Dysregulated adipocyte physiology leads to imbalanced energy storage, obesity, and associated diseases, imposing a costly burden on current health care. Cannabinoid receptor type-1 (CB1) plays a crucial role in controlling energy metabolism through central and peripheral mechanisms. In this work, adipocyte-specific inducible deletion of the CB1 gene (Ati-CB1-KO) was sufficient to protect adult mice from diet-induced obesity and associated metabolic alterations and to reverse the phenotype in already obese mice. Compared with controls, Ati-CB1-KO mice showed decreased body weight, reduced total adiposity, improved insulin sensitivity, enhanced energy expenditure, and fat depot-specific cellular remodeling toward lowered energy storage capacity and browning of white adipocytes. These changes were associated with an increase in alternatively activated macrophages concomitant with enhanced sympathetic tone in adipose tissue. Remarkably, these alterations preceded the appearance of differences in body weight, highlighting the causal relation between the loss of CB1 and the triggering of metabolic reprogramming in adipose tissues. Finally, the lean phenotype of Ati-CB1-KO mice and the increase in alternatively activated macrophages in adipose tissue were also present at thermoneutral conditions. Our data provide compelling evidence for a crosstalk among adipocytes, immune cells, and the sympathetic nervous system (SNS), wherein CB1 plays a key regulatory role.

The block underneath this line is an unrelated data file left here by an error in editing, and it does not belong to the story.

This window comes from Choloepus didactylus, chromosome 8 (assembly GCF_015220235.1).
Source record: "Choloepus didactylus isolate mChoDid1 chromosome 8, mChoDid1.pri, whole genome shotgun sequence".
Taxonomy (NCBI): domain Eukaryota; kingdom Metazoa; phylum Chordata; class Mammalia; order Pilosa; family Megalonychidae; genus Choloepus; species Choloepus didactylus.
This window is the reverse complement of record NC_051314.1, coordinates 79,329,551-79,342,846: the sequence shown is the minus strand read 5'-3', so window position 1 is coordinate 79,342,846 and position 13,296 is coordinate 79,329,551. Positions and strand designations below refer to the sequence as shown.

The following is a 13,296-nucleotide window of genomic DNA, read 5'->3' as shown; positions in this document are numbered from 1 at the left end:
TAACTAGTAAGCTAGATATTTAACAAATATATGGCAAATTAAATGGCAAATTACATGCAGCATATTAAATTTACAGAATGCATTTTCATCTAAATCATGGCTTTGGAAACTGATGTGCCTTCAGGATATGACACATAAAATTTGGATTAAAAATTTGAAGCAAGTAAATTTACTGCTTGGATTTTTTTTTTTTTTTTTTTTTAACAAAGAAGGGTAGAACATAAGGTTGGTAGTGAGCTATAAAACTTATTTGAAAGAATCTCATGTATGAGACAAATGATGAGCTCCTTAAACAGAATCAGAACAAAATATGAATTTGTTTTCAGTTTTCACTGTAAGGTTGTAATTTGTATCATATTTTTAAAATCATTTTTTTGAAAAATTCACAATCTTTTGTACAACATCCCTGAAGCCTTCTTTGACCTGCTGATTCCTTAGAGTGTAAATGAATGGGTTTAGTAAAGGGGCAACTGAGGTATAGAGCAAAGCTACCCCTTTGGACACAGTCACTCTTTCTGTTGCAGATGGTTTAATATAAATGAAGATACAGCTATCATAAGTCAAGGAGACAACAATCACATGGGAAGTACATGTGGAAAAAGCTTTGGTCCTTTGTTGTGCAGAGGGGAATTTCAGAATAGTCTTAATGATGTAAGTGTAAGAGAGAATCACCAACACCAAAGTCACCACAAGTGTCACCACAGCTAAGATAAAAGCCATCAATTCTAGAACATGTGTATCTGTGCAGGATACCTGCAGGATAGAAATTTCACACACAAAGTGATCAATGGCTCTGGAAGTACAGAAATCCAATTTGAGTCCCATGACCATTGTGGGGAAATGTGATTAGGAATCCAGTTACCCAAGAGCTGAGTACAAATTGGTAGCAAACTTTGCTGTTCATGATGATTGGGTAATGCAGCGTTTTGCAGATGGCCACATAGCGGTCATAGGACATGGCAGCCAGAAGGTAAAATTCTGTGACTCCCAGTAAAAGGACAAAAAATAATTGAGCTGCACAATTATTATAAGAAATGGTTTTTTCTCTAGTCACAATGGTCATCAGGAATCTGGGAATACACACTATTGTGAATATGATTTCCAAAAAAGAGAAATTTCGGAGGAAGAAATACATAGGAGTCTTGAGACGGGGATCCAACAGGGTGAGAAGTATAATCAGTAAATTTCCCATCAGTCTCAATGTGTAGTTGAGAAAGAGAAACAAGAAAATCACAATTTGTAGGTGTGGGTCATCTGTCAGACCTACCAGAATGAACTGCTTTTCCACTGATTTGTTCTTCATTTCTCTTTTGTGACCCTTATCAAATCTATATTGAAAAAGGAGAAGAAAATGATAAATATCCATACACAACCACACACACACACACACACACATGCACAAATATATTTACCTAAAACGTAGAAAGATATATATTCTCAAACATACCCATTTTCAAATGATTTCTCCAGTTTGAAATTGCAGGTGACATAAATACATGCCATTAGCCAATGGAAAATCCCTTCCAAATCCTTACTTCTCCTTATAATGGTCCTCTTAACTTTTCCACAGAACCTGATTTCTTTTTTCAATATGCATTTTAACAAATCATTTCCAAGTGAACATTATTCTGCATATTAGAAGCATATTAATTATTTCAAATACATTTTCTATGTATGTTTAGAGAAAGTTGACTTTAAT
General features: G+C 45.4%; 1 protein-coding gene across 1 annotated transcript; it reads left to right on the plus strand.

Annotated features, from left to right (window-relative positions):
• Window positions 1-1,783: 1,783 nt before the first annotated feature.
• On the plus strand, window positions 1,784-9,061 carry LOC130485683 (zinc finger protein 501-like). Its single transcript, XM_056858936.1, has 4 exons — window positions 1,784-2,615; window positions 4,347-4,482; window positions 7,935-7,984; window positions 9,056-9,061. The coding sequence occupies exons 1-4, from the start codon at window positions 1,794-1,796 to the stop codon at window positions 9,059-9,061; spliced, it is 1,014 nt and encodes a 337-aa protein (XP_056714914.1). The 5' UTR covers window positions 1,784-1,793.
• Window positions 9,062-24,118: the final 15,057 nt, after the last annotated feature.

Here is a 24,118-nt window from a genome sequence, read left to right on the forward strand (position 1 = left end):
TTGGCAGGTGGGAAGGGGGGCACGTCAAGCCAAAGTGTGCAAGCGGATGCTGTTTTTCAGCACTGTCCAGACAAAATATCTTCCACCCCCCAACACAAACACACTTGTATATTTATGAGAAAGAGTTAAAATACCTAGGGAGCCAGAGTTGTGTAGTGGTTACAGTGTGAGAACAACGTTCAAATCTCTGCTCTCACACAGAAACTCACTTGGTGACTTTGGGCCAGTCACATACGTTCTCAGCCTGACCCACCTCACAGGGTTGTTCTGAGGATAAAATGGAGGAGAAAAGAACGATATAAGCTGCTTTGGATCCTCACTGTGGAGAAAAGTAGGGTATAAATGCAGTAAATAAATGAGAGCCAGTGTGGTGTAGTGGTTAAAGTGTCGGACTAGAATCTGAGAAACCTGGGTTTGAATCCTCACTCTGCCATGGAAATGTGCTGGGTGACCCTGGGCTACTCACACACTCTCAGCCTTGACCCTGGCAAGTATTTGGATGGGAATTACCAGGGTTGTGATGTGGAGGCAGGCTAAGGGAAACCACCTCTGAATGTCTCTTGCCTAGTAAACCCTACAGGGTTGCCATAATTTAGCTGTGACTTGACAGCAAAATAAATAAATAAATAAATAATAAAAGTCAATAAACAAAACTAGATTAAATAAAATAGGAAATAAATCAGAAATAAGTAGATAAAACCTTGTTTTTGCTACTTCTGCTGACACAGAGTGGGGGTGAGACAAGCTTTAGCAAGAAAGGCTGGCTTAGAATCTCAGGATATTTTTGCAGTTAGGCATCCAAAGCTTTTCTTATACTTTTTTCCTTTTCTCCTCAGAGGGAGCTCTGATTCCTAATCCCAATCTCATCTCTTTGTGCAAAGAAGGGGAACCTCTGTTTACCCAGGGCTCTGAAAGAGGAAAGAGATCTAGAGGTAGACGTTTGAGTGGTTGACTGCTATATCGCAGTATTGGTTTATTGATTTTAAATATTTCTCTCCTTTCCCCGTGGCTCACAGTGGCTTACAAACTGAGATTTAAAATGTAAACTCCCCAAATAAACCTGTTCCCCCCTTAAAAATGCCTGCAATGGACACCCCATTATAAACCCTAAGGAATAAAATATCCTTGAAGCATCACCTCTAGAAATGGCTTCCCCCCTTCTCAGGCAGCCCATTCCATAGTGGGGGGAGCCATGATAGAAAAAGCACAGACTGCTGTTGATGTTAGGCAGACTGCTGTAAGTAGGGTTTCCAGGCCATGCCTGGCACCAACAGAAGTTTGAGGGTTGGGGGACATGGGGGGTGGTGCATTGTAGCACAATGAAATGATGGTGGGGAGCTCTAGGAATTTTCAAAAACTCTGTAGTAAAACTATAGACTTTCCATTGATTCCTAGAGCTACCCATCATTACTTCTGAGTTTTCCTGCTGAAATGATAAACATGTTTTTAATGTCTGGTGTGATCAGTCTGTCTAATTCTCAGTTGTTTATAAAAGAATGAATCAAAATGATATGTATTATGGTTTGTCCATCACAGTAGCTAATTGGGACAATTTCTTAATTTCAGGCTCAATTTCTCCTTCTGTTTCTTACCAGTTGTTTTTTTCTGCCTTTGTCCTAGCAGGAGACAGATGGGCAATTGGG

11/2017 | Nat Neurosci   IF 19.9
Synapse-specific astrocyte gating of amygdala-related behavior.
Martin-Fernandez M, Jamison S, Robin LM, Zhao Z, Martin ED, Aguilar J, Benneyworth MA, Marsicano G, Araque A

Abstract:
The amygdala plays key roles in fear and anxiety. Studies of the amygdala have largely focused on neuronal function and connectivity. Astrocytes functionally interact with neurons, but their role in the amygdala remains largely unknown. We show that astrocytes in the medial subdivision of the central amygdala (CeM) determine the synaptic and behavioral outputs of amygdala circuits. To investigate the role of astrocytes in amygdala-related behavior and identify the underlying synaptic mechanisms, we used exogenous or endogenous signaling to selectively activate CeM astrocytes. Astrocytes depressed excitatory synapses from basolateral amygdala via A1 adenosine receptor activation and enhanced inhibitory synapses from the lateral subdivision of the central amygdala via A2A receptor activation. Furthermore, astrocytic activation decreased the firing rate of CeM neurons and reduced fear expression in a fear-conditioning paradigm. Therefore, we conclude that astrocyte activity determines fear responses by selectively regulating specific synapses, which indicates that animal behavior results from the coordinated activity of neurons and astrocytes.